Conservative columnist: if Trump isn't a Russian agent, 'he is doing a pretty good imitation of one'
On Friday, The New York Times revealed that the FBI probe now run by special counsel Robert Mueller investigated President Donald Trump as a Russian asset, starting in the aftermath of the president's decision to fire FBI director James Comey.
But this is not a surprise to Max Boot, a conservative opponent of Trump. In an editorial for the Washington Post in Sunday, Boot outlined examples of how Trump's history and behavior makes him look like he prioritizes Russian interests over American ones.
Among the reasons Boot cites: $109 billion in all-cash purchases of Trump real estate properties by people in the former Soviet Union; Trump's alleged attempts to build in Moscow during the campaign; Trump's urging of Russians to hack Hillary Clinton's e-mails on the campaign trail on the same day that Russia-linked hackers tried to do exactly that; dozens of contacts between the campaign and Russian operatives including the infamous Trump Tower meeting; his campaign manager Paul Manafort sharing poll data with a Russian intelligence operative while in debt to a Russian oligarch; his adviser Roger Stone's alleged advance notice of the Russia-linked WikiLeaks dump of the Podesta emails; Trump bragging to the Russian ambassador about how the Comey firing took pressure off of him in the Russia investigation; Trump's refusal to consistently acknowledge Russian interference in the election and attacks on U.S. intelligence and law enforcement officials who offer evidence they did; Trump's praise for Russian President Vladimir Putin and the right-wing puppet dictators he supports; Trump's attacks on institutions like the European Union and NATO that challenge Putin's power; Trump's total servility to Putin at the Helsinki meeting; Trump's support for Russian military aggression both past and present; and Trump's pro-Russia foreign policy decisions like withdrawing from Syria.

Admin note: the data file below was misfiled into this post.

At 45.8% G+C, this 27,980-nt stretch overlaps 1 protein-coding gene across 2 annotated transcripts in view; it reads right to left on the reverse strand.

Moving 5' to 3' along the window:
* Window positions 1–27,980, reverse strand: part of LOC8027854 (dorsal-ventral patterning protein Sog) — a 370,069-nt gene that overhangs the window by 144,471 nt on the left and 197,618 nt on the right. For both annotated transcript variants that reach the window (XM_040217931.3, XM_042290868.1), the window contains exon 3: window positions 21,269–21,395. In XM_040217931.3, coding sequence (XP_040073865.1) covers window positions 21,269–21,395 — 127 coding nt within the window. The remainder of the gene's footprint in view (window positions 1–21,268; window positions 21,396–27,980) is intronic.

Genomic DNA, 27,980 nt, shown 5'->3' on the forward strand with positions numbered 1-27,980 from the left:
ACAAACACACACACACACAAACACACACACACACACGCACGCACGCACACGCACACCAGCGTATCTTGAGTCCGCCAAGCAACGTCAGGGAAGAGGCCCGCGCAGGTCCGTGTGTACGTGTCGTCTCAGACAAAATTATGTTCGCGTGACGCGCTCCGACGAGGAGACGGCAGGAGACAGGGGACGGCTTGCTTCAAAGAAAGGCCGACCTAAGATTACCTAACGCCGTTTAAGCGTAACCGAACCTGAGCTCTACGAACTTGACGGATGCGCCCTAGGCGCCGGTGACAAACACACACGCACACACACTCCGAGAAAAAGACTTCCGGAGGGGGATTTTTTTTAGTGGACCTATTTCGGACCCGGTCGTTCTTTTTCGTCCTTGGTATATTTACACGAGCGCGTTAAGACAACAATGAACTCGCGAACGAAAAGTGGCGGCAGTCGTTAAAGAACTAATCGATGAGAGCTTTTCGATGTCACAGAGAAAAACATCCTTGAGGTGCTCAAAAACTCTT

None of this is absolute proof Trump is a Russian agent, writes Boot. But it is strong evidence that, at the very least, he is an unwitting tool of Russia's global interests:
This is hardly a "beyond a reasonable doubt" case that Trump is a Russian agent — certainly not in the way that Robert Hanssen or Aldrich Ames were. But it is a strong, circumstantial case that Trump is, as former acting CIA director Michael Morell and former CIA director Michael V. Hayden warned during the 2016 campaign, "an unwitting agent of the Russian federation" (Morell) or a "useful fool" who is "manipulated by Moscow" (Hayden). If Trump isn't actually a Russian agent, he is doing a pretty good imitation of one.
For all of Trump's bluster about "America first," it is hard to argue that Trump has furthered the cause of any other country more than Russia on the world stage.